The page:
Did you have a toy cash register as a toddler? It just might have set you on the course to being a financially capable adult.
In its just released Building Blocks report, the Consumer Financial Protection Board explores how to prepare kids for financial capability as adults. It identifies three stages of financial capability development. Embrace these chances to start kids on the right path to turning into money-smart adults. Believe it or not, it all starts with make-believe play at age 3.
Preschoolers. For children ages 3 to 5, the focus is on developing executive function (a sense of control you draw on later in life to set goals, save for the future and stick to a budget) through make-believe play. Encourage your kids to pretend to go to the bank, make a grocery list and go shopping in your pantry. Set up a dressmaking studio. Play accountant. (When I brought my baby to work one day, then-Forbes-editor William Baldwin spotted the board book in her stroller and asked, “Why not give her a calculator to play with?”)
Read personal finance books at bedtime. Really. See if your library has a Money as You Grow book club or start one. The CFPB has a list of picture books (and reading guides) with money lessons, like the classic A Chair For My Mother by Vera Williams. Preschoolers can grasp concepts like people use money to buy things, people earn money by working and people save money over time to buy things later.
Pre-teens. The second money development phase, at ages 6 to 12, goes beyond these basis lessons. Parents and caregivers can help instill positive financial habits and norms in pre-teens. For example, when pre-teens get an allowance or money as a gift, adults can tell them they must save a portion of it. It’s also the time to let them have some input on the family’s spending decisions—always take a shopping list to the grocery store and discuss impulse buys (like the bag of Cookie Chips they throw into the cart).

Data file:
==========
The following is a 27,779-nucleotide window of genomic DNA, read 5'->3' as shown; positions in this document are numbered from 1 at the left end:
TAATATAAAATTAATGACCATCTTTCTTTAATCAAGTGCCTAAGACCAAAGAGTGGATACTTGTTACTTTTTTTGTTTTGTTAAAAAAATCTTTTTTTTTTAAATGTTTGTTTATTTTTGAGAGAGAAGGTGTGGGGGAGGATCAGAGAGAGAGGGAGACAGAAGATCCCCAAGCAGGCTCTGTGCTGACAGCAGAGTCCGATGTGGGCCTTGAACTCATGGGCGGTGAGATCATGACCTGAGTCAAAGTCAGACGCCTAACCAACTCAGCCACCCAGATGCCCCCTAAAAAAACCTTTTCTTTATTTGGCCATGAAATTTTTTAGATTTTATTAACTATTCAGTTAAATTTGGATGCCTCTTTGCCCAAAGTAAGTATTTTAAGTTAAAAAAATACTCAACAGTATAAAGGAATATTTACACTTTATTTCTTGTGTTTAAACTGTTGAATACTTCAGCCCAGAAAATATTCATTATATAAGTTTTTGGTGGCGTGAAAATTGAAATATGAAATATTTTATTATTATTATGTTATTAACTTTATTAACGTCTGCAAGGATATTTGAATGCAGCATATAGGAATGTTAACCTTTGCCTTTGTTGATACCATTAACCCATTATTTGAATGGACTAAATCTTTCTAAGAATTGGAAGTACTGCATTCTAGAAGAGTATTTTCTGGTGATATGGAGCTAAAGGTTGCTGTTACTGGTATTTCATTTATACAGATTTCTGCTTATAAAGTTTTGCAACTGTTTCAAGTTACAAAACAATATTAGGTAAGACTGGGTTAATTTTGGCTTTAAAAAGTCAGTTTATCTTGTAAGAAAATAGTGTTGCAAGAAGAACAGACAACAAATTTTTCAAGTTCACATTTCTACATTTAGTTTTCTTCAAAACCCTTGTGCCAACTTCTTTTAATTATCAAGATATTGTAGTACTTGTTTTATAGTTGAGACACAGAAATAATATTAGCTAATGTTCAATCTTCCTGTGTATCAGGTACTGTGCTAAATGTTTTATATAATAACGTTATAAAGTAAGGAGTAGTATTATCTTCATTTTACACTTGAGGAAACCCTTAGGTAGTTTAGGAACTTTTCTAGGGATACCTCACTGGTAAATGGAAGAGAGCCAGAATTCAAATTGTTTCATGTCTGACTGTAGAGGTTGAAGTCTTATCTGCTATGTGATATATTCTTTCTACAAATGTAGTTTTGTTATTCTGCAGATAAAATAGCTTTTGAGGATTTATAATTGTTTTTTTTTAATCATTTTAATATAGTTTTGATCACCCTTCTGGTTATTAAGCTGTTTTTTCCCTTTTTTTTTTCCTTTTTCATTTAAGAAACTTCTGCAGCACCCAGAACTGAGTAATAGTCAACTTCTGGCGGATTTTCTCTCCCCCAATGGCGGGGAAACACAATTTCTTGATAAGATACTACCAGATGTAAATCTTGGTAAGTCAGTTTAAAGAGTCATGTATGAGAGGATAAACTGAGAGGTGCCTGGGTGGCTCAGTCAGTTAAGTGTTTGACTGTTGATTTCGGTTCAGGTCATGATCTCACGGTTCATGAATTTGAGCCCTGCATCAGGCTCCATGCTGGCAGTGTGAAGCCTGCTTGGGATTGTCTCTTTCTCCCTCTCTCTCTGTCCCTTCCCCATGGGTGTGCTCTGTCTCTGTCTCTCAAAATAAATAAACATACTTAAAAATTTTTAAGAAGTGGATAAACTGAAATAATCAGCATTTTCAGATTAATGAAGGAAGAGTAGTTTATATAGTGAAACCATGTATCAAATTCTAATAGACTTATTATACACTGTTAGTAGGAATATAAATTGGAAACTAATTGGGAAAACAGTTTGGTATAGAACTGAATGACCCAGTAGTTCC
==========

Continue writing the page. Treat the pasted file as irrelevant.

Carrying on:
Try online games and activities like the Federal Trade Commission’s Admongo or PBS’ Don’t Buy It to learn about advertising tricks and setting goals for what you need versus what you want. “As children have more firsthand experiences with acquiring, spending and perhaps even saving small amounts of money, they begin to develop their sense of what is normal or appropriate in money management,” the report says.
Teenagers and up. The third step to financial capability is a focus on financial knowledge and decision-making skills. At ages 13 and up, children can learn from actual experiences. All your family activities can be opportunities to discuss money habits—fueling the car, eating out, even paying bills. At this point, getting an allowance and guidance on how to use it is key as it gives teens confidence in their ability to make spending decisions. By contrast, the report says that teens who don’t get the opportunity to make spending decisions “may feel unprepared or nervous about money. Teens who stay on that cascade or pathway may grow up thinking they are bad with money, or they might habitually avoid making money decisions.”
It’s not just parents, but educators and policymakers who the CFPB says needs to take on the challenge of teaching kids personal finance. Only 17 states require high school students to take a personal finance course in order to graduate , but those who do have improved credit scores and are less likely to face delinquency later in life, said Richard Cordray, executive director of the CFPB at a town hall in Texas, introducing the report. Another promising program to look for is if your local credit union or bank hosts a “reality fair” or “reality day” for high schoolers where they do mock finance activities.